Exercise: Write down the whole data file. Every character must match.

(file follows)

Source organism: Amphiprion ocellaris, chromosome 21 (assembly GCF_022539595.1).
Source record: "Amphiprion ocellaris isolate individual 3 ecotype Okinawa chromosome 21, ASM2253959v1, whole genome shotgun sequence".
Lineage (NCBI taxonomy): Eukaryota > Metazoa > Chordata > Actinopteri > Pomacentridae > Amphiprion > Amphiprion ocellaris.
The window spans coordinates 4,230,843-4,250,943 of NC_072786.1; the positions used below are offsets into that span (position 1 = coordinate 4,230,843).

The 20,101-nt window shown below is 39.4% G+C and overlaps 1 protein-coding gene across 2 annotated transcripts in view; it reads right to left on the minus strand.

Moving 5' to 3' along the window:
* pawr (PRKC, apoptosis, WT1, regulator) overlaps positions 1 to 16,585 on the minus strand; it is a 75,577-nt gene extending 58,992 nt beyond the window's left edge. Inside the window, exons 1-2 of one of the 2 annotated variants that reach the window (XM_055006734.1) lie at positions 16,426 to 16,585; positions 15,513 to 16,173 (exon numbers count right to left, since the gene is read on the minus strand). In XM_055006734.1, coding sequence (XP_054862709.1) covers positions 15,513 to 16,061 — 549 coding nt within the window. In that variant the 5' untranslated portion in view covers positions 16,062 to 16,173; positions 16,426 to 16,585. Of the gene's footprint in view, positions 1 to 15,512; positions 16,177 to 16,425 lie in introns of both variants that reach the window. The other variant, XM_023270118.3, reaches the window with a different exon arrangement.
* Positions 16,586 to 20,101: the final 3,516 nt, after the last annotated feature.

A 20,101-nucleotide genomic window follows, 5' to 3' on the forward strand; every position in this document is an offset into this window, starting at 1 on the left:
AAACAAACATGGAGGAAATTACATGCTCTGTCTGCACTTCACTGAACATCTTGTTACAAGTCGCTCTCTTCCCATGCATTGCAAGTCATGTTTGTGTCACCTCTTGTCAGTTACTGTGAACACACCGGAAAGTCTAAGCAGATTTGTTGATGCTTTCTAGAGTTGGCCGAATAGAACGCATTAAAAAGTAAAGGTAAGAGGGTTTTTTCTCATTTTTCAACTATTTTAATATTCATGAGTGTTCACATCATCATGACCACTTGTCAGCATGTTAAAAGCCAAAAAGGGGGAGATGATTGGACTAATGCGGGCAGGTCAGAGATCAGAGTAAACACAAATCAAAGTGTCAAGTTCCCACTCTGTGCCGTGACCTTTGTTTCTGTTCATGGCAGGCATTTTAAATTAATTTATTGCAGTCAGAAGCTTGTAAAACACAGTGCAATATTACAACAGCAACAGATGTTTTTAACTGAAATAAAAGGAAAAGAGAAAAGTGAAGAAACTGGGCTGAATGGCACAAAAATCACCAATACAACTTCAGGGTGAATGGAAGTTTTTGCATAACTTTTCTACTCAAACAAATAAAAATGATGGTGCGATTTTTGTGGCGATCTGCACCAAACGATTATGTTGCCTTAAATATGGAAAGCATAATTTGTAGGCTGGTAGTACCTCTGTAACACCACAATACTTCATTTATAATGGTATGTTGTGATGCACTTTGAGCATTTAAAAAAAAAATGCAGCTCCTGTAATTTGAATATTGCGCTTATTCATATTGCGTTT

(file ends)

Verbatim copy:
Source organism: Amphiprion ocellaris, chromosome 21 (assembly GCF_022539595.1).
Source record: "Amphiprion ocellaris isolate individual 3 ecotype Okinawa chromosome 21, ASM2253959v1, whole genome shotgun sequence".
Lineage (NCBI taxonomy): Eukaryota > Metazoa > Chordata > Actinopteri > Pomacentridae > Amphiprion > Amphiprion ocellaris.
The window spans coordinates 4,230,843-4,250,943 of NC_072786.1; the positions used below are offsets into that span (position 1 = coordinate 4,230,843).

The 20,101-nt window shown below is 39.4% G+C and overlaps 1 protein-coding gene across 2 annotated transcripts in view; it reads right to left on the minus strand.

Moving 5' to 3' along the window:
* pawr (PRKC, apoptosis, WT1, regulator) overlaps positions 1 to 16,585 on the minus strand; it is a 75,577-nt gene extending 58,992 nt beyond the window's left edge. Inside the window, exons 1-2 of one of the 2 annotated variants that reach the window (XM_055006734.1) lie at positions 16,426 to 16,585; positions 15,513 to 16,173 (exon numbers count right to left, since the gene is read on the minus strand). In XM_055006734.1, coding sequence (XP_054862709.1) covers positions 15,513 to 16,061 — 549 coding nt within the window. In that variant the 5' untranslated portion in view covers positions 16,062 to 16,173; positions 16,426 to 16,585. Of the gene's footprint in view, positions 1 to 15,512; positions 16,177 to 16,425 lie in introns of both variants that reach the window. The other variant, XM_023270118.3, reaches the window with a different exon arrangement.
* Positions 16,586 to 20,101: the final 3,516 nt, after the last annotated feature.

A 20,101-nucleotide genomic window follows, 5' to 3' on the forward strand; every position in this document is an offset into this window, starting at 1 on the left:
AAACAAACATGGAGGAAATTACATGCTCTGTCTGCACTTCACTGAACATCTTGTTACAAGTCGCTCTCTTCCCATGCATTGCAAGTCATGTTTGTGTCACCTCTTGTCAGTTACTGTGAACACACCGGAAAGTCTAAGCAGATTTGTTGATGCTTTCTAGAGTTGGCCGAATAGAACGCATTAAAAAGTAAAGGTAAGAGGGTTTTTTCTCATTTTTCAACTATTTTAATATTCATGAGTGTTCACATCATCATGACCACTTGTCAGCATGTTAAAAGCCAAAAAGGGGGAGATGATTGGACTAATGCGGGCAGGTCAGAGATCAGAGTAAACACAAATCAAAGTGTCAAGTTCCCACTCTGTGCCGTGACCTTTGTTTCTGTTCATGGCAGGCATTTTAAATTAATTTATTGCAGTCAGAAGCTTGTAAAACACAGTGCAATATTACAACAGCAACAGATGTTTTTAACTGAAATAAAAGGAAAAGAGAAAAGTGAAGAAACTGGGCTGAATGGCACAAAAATCACCAATACAACTTCAGGGTGAATGGAAGTTTTTGCATAACTTTTCTACTCAAACAAATAAAAATGATGGTGCGATTTTTGTGGCGATCTGCACCAAACGATTATGTTGCCTTAAATATGGAAAGCATAATTTGTAGGCTGGTAGTACCTCTGTAACACCACAATACTTCATTTATAATGGTATGTTGTGATGCACTTTGAGCATTTAAAAAAAAAATGCAGCTCCTGTAATTTGAATATTGCGCTTATTCATATTGCGTTT